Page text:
Meanwhile the BBC and its house organ the Guardian rub their hands in glee and give us wall to wall coverage of the severe wounding of their idological opponent. Politicians who ony a few weeks ago thought themselves privileged to genuflect in the presence of Rupert Murdoch are suddenly valiant defenders of truth and all that is decent. That they are also relishing the opportunity to put the boot in to a press which had savaged them over their corruption is, I am sure, co-incidental.
What could be the most serious consequence of this stushie is rarely mentioned. It is not the dismantling of News Corporation, it is not the weakening of the Metropolitan Police, it is not the threat to an increasing isolated Prime Minister. If you peer beyond the headline fulminations there appears a growing acceptance of one of the greatest threats to a free and healthy society, a state licensed press.
Hugh Grant, super snob, requester of super-injunctions and sometime actor, was perhaps first when he ruminated on Question Time “I’m not for regulating the proper press, the broadsheet press. But it is insane that the tabloid press is left unregulated.” Yasmin Alihbai Brown, Independent columnist, thinks press licensing by government is “a good idea.” Even Alan Rushbridger, editor of the Guardian whilst admitting the prospect made him feel “anxious” was ”interested to hear other views.”
A newspaper editor even willing to consider press licensing by the state is a greater danger to the nation than all Rupert Murdoch’s influence. We can’t expect sense from actors, but when a leading progressive columnist and the editor of the Britain’s standard bearing progressive newspaper both argue for or are open to a state controlled press we are in trouble.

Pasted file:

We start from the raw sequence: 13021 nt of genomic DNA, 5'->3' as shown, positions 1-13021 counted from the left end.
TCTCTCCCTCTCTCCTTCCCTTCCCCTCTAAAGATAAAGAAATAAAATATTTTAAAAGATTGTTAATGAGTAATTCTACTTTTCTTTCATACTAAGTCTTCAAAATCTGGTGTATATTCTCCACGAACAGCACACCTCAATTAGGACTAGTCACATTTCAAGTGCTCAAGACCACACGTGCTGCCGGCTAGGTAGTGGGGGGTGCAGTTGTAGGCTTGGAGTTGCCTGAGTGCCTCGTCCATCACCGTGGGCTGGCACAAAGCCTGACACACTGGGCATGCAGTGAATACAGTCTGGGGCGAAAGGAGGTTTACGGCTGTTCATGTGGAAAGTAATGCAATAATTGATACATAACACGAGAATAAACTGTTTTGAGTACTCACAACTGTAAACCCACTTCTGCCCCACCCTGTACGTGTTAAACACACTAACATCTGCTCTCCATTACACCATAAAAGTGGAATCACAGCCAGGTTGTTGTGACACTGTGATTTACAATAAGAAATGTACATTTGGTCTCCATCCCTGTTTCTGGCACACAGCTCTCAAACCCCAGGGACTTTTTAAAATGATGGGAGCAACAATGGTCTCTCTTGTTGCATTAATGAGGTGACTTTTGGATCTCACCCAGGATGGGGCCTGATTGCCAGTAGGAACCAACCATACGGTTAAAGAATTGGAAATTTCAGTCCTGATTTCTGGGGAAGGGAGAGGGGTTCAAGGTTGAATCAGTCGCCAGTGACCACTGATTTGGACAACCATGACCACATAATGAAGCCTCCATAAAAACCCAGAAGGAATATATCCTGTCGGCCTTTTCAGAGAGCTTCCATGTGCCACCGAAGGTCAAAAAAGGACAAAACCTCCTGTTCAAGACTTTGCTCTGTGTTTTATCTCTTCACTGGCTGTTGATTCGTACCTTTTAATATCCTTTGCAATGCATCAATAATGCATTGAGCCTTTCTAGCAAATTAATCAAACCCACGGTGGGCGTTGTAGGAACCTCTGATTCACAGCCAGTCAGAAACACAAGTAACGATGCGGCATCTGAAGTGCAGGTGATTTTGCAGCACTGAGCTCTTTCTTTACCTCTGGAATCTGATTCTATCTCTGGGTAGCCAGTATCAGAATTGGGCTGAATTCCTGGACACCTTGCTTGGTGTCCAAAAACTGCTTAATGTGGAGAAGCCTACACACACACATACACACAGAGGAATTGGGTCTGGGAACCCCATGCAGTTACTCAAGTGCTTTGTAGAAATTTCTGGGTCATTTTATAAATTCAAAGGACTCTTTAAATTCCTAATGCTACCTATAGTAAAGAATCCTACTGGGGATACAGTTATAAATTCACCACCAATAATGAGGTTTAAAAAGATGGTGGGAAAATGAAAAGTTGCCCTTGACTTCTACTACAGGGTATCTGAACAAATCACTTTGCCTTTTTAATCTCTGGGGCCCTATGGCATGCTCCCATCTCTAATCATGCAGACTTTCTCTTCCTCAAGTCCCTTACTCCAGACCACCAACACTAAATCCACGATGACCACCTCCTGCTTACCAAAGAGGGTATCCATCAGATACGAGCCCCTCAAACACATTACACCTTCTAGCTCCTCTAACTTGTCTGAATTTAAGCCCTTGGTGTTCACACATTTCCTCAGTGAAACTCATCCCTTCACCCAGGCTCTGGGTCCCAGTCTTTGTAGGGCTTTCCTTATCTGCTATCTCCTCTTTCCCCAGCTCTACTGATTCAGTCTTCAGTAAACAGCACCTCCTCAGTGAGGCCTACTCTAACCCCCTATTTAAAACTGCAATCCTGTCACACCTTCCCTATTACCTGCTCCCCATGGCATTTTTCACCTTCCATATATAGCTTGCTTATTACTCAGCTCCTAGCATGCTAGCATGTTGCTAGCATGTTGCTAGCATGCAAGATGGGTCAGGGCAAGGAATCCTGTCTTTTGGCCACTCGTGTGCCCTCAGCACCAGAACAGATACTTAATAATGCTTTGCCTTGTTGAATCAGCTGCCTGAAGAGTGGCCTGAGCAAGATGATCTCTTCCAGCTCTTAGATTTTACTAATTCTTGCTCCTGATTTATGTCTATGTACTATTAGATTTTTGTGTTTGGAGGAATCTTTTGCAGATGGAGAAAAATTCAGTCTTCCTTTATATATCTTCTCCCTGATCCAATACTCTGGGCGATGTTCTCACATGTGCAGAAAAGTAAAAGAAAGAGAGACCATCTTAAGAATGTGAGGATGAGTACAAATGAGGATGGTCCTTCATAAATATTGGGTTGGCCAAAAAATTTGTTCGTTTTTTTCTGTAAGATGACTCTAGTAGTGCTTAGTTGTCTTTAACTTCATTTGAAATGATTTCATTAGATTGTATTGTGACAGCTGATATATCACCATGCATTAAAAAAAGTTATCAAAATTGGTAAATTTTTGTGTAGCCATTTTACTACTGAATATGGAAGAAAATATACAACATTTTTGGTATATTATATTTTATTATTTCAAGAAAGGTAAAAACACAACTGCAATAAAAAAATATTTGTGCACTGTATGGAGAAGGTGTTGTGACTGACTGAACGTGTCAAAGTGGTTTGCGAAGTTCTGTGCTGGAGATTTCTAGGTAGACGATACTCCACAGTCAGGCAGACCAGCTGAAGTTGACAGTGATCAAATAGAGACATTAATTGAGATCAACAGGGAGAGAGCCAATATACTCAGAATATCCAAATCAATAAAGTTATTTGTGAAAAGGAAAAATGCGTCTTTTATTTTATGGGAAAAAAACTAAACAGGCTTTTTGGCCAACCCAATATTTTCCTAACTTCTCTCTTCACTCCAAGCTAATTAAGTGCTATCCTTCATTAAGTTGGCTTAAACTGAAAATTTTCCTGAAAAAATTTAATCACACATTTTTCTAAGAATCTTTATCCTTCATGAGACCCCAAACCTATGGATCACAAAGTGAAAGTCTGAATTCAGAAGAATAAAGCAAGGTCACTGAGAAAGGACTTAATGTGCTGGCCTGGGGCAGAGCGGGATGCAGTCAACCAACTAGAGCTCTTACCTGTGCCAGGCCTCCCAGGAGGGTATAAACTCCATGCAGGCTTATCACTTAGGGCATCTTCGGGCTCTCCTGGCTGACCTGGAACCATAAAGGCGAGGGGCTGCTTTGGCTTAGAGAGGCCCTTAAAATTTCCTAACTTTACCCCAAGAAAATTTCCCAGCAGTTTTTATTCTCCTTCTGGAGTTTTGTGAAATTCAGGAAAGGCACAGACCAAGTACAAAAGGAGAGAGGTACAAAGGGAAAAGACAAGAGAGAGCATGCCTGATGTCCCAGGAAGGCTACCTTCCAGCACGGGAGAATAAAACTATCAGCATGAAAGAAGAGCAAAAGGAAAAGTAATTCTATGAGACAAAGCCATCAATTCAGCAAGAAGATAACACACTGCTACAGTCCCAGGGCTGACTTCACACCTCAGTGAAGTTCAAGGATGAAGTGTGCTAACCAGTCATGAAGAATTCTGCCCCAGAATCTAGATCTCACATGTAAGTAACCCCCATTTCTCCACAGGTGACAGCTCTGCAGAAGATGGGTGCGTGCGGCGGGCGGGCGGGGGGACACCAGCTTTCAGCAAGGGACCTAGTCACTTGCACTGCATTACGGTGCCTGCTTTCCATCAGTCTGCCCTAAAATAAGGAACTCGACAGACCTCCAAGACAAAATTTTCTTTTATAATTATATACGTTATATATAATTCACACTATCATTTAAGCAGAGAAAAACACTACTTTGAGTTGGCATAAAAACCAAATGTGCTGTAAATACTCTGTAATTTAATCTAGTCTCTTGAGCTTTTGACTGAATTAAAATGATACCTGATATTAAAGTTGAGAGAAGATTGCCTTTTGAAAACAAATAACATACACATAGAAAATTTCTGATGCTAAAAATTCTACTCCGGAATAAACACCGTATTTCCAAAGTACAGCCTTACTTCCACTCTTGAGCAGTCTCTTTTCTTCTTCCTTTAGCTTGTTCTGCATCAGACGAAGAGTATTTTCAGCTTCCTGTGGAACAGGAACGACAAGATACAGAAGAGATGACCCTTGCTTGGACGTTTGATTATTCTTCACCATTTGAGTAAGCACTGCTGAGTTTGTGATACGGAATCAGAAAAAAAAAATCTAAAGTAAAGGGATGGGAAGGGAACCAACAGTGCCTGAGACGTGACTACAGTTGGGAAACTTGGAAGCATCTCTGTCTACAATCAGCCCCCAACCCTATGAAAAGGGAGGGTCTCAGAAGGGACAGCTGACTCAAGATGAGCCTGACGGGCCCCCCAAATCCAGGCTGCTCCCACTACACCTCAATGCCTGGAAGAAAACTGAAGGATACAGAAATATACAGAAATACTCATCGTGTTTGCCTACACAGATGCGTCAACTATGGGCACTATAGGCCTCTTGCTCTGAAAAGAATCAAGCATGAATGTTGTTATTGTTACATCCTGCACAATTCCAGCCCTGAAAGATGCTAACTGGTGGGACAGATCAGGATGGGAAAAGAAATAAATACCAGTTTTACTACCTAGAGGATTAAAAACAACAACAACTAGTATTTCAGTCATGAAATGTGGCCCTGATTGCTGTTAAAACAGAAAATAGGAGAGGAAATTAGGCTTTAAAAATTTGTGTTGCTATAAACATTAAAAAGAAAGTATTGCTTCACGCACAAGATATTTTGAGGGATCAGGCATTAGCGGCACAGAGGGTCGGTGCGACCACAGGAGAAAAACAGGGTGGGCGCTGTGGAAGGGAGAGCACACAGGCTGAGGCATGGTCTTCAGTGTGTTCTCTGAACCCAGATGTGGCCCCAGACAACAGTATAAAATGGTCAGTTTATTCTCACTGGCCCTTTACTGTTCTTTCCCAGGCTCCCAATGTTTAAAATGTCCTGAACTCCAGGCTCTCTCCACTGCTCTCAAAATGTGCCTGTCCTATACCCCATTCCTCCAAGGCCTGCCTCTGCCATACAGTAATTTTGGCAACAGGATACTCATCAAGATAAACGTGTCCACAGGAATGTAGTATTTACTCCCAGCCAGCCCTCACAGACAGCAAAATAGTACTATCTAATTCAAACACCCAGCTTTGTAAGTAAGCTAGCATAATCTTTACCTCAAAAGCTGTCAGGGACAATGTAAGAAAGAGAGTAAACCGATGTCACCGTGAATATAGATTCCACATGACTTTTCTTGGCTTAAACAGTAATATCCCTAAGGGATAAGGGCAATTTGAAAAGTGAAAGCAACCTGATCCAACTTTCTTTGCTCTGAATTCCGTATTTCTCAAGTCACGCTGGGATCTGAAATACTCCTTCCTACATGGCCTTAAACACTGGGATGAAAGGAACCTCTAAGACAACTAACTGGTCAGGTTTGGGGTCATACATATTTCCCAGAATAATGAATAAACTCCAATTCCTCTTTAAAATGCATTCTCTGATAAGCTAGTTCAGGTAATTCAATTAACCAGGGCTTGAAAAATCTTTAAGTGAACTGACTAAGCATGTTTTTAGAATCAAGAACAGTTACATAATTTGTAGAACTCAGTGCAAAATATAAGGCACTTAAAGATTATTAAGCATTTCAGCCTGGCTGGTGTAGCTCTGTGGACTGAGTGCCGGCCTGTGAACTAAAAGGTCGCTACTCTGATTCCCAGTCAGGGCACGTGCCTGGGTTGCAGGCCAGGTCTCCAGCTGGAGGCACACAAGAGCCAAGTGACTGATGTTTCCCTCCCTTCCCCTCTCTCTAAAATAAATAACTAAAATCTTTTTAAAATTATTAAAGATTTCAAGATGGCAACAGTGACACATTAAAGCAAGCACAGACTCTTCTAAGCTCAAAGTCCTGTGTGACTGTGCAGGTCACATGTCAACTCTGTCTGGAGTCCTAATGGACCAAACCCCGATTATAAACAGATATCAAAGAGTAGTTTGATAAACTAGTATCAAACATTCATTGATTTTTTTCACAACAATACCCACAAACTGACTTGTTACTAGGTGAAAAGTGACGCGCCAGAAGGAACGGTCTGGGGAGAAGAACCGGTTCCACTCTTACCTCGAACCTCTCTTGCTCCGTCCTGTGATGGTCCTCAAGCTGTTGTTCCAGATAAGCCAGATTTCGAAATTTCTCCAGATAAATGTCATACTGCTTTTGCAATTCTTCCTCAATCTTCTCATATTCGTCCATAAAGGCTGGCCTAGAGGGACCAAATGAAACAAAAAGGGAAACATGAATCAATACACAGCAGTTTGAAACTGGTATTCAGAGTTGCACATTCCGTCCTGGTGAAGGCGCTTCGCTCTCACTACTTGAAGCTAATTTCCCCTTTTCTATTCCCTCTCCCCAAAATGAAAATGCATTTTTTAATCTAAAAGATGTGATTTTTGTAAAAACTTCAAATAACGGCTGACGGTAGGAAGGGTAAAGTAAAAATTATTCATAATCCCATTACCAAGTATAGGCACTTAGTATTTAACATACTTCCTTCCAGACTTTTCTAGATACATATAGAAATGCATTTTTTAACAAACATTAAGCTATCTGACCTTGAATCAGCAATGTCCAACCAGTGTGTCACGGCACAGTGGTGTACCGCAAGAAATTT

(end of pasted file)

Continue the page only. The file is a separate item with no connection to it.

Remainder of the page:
Who exposed the activities of News International? Not the Metropolitan Police who junked the investigation years ago because there was no evidence whilst sitting on bin bags full of unread emails. Not the politicians who were eager to pay court to the powerful who might point a few votes their way. The wrongdoing was brought to light by a free press who were willing to expose corruption in police and Parliament. You may think the press should be tamed but there are enough laws on the statute book already, and we can see them operating today as powerful figures in the media are arrested.
Our favourite puritan John Milton got it right when, in the midst of the English Civil War he took on state control of the press. In the Areopagitica he argued against the Licensing Order of 1643 which required all newspapers to be licensed by the state. In doing so he risked a great deal more than an interview with the Met.
Prohibiting a publication merely because it is unlicensed, because it does not fit in with prevailing morality, “kills reason itself, kills the image of God, as it were in the eye.” Milton argued for the power of truth.“Let Truth and Falsehood grapple; who
ever knew Truth put to the worse, in a free and open encounter?” Milton prevailed and the licensing of the press was eventually abolished.
Blind John was able to see what Hugh, Yasmin, Alan and all the politicians resentful of having their own misdeeds exposed cannot see, the importance of freedom of expression. Milton saw how fundamental this is, “Give me the liberty to know, to utter, and to argue freely according to conscience, above all liberties”.
I never purchased a copy of the News of the World but I regret it’s passing. Perhaps the greatest offence of Rupert Murdoch is that he brought about the destruction of a newspaper prepared to muckrake and expose the offences, trivial as well as serious, of the powerful. I believe John Milton would have lamented the passing of the News of the Screws as well.